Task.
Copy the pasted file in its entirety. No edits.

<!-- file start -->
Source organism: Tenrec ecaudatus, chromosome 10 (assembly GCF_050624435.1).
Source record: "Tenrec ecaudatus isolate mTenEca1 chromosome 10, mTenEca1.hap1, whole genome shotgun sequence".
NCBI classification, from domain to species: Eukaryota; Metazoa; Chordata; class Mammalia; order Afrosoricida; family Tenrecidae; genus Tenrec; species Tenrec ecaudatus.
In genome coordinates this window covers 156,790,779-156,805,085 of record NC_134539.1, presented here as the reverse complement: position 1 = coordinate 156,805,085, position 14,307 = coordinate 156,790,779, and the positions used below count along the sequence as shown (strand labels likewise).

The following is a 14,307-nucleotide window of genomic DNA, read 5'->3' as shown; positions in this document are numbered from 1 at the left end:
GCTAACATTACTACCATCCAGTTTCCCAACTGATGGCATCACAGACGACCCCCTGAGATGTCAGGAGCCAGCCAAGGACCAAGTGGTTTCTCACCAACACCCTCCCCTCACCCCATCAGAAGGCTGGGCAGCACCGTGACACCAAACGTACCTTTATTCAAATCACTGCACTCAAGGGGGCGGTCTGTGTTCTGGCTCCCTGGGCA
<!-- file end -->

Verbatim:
Source organism: Tenrec ecaudatus, chromosome 10 (assembly GCF_050624435.1).
Source record: "Tenrec ecaudatus isolate mTenEca1 chromosome 10, mTenEca1.hap1, whole genome shotgun sequence".
NCBI classification, from domain to species: Eukaryota; Metazoa; Chordata; class Mammalia; order Afrosoricida; family Tenrecidae; genus Tenrec; species Tenrec ecaudatus.
In genome coordinates this window covers 156,790,779-156,805,085 of record NC_134539.1, presented here as the reverse complement: position 1 = coordinate 156,805,085, position 14,307 = coordinate 156,790,779, and the positions used below count along the sequence as shown (strand labels likewise).

The following is a 14,307-nucleotide window of genomic DNA, read 5'->3' as shown; positions in this document are numbered from 1 at the left end:
GCTAACATTACTACCATCCAGTTTCCCAACTGATGGCATCACAGACGACCCCCTGAGATGTCAGGAGCCAGCCAAGGACCAAGTGGTTTCTCACCAACACCCTCCCCTCACCCCATCAGAAGGCTGGGCAGCACCGTGACACCAAACGTACCTTTATTCAAATCACTGCACTCAAGGGGGCGGTCTGTGTTCTGGCTCCCTGGGCA